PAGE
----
A letter to Missouri police forces from the Reporters Committee for Freedom of the Press, from media outlets and advocacy organizations
Michael Brown, Ferguson and the nature of unrest, an essay by Garrett Albert Duncan in Loose Leaf, Facts and Opinions


Facts and Opinions is a boutique for slow journalism, without borders. Independent, non-partisan and employee-owned, F&O performs journalism for citizens, sustained entirely by readers: we do not carry advertising or solicit donations from foundations or causes.  Why? If you’d like to support our journalism, for $2.95 (the price of a cheap brew) you can subscribe to F&O for a month. If that breaks your budget, a one-day pass is $1. A subscription is required for most F&O original work.

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Michael Brown, Ferguson and the nature of unrest

The American town of Ferguson, Missouri, was been wracked by violence and protests this month  following the fatal police shooting of teenage college student Michael Brown. Garrett Albert Duncan, a scholar in education and African-American Studies at Washington University in Missouri, writes about Brown’s death in the context of  American culture. 

GARRETT ALBERT DUNCAN, Washington University in St Louis, The Conversation
August, 2014

“The death of Michael Brown is heartbreaking, and Michelle and I send our deepest condolences to his family and his community at this very difficult time … I know the events of the past few days have prompted strong passions, but as details unfold, I urge everyone in Ferguson, Missouri, and across the country to remember this young man through reflection and understanding. We should comfort each other and talk with one another in a way that heals, not in a way that wounds.” – Statement by US president Barack Obama on the passing of Michael Brown, August 12, 2014.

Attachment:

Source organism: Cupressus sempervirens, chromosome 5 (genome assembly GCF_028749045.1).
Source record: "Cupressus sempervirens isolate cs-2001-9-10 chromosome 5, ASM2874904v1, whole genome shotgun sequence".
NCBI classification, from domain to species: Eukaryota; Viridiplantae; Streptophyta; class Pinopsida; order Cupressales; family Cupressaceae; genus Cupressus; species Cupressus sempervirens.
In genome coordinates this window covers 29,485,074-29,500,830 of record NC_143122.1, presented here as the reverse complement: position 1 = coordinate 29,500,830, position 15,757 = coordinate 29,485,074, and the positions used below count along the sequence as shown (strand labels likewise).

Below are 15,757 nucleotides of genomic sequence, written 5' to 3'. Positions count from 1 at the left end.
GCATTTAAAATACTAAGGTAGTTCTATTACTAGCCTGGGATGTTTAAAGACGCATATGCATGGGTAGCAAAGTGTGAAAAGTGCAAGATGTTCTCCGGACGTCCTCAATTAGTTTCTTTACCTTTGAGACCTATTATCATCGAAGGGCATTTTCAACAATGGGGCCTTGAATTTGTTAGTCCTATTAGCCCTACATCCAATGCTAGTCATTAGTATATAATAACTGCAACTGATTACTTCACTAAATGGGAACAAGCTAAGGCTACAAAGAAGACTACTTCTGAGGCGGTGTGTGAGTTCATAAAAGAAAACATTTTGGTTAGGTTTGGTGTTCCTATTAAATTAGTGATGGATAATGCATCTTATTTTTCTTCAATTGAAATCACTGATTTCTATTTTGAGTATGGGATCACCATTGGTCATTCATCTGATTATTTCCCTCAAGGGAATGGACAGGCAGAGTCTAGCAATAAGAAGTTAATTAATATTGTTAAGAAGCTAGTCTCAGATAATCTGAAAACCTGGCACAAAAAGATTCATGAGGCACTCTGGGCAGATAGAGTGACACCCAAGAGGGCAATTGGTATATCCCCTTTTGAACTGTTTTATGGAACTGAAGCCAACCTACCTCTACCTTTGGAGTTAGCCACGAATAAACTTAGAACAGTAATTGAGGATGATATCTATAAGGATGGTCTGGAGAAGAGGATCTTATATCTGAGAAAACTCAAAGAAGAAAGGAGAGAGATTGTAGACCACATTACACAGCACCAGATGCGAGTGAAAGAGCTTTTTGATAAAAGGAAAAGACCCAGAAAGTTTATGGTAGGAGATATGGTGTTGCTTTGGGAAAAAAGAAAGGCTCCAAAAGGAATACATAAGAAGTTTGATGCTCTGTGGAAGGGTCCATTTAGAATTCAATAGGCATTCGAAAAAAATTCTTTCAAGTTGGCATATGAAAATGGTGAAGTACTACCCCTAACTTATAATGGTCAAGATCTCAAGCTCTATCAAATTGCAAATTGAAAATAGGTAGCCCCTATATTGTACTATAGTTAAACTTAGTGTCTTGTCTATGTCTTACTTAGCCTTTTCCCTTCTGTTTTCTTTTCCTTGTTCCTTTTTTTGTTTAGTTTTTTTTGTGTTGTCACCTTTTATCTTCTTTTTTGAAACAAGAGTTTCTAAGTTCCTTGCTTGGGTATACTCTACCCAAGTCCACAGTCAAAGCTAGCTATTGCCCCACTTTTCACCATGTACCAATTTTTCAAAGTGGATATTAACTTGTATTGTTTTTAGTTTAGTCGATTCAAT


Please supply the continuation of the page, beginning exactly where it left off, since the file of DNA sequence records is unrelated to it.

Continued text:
Many Americans share president Barack Obama’s sentiment regarding the death of 18-year-old Michael Brown in Ferguson, Missouri. This is clearly indicated in the deeply felt hurt experienced by so many and the massive swell of moral support people of all backgrounds offered to the young man’s parents in recent days.

But to suggest that all, or even most, Americans feel the same would be severely misleading. Some citizens, drawing on media-fed imagery and timeworn stereotypes of young black men, have gone so far as to suggest that the unarmed teenager’s tragic death at the hands of a Ferguson police officer was self-inflicted, of his own doing, deserved and the result of his defiance of state authority.

A young man with a promising future notwithstanding, too many in the United States view the disputed events that led to Brown’s death as the reasonable, albeit unfortunate, consequence of his errant behaviour.

These views are not necessarily based on ignorance or even racial animus. However, it must be made clear, these features remain entrenched themes of contemporary American culture and life. The devaluing of Brown’s life is informed by a form of marginalisation that refers to the condition of those whom the broader society chronically excludes from economic networks and networks of care – or what American legal scholar Richard Delgado describes as being “beyond love”.